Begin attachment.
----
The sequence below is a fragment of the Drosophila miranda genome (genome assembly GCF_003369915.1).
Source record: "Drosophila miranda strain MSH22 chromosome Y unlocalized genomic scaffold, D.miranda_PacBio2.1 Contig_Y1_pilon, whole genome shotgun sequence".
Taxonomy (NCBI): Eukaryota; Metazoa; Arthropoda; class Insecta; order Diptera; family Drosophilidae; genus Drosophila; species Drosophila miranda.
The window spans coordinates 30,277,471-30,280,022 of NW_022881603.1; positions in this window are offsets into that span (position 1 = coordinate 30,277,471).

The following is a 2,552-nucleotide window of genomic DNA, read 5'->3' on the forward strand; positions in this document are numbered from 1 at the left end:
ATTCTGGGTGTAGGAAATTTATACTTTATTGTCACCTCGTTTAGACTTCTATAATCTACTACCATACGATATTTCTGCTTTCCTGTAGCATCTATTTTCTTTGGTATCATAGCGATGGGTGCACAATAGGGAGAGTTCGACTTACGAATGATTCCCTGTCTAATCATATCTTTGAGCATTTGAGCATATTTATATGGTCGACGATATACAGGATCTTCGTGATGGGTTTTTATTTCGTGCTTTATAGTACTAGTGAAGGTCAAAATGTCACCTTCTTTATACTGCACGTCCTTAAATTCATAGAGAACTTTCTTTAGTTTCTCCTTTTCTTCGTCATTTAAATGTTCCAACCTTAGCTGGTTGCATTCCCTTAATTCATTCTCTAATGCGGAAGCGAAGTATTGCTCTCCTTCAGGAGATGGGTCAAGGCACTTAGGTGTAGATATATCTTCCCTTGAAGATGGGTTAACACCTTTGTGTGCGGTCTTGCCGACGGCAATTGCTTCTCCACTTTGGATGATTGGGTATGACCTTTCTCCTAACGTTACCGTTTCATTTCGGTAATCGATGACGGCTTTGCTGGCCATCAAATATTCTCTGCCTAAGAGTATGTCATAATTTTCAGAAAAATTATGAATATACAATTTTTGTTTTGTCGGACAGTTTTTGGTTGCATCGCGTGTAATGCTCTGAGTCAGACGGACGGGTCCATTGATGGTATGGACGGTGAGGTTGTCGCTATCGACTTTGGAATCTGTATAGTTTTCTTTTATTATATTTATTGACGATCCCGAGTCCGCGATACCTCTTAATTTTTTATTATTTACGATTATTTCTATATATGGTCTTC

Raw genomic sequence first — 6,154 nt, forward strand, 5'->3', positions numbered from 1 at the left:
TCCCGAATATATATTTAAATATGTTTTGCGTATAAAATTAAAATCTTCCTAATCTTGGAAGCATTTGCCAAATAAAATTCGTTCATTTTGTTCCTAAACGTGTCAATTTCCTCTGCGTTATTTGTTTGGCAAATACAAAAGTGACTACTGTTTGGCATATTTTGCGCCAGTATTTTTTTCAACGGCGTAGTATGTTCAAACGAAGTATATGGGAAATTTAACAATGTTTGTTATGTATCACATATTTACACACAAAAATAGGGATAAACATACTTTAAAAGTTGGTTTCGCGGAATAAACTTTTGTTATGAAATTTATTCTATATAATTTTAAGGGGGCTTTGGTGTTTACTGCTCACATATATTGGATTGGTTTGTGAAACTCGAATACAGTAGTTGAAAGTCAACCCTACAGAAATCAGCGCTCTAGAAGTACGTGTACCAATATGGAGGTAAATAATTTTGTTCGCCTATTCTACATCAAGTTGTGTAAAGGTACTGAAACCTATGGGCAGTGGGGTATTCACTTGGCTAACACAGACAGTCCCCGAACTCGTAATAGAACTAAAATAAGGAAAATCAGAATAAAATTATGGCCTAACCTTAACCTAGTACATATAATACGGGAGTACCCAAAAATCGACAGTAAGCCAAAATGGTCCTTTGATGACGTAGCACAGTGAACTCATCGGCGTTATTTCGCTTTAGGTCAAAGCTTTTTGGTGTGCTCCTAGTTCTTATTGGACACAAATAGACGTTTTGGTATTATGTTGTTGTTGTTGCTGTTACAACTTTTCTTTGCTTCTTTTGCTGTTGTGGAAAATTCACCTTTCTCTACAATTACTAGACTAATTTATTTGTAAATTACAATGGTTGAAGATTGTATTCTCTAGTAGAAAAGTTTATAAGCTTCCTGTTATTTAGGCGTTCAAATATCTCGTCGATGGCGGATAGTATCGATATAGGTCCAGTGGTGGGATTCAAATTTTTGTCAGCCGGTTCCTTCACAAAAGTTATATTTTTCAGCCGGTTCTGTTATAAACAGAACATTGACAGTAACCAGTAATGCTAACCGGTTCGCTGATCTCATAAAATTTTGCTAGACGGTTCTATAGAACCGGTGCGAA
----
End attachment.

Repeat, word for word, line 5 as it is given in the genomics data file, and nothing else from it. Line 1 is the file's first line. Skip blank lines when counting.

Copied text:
The following is a 2,552-nucleotide window of genomic DNA, read 5'->3' on the forward strand; positions in this document are numbered from 1 at the left end: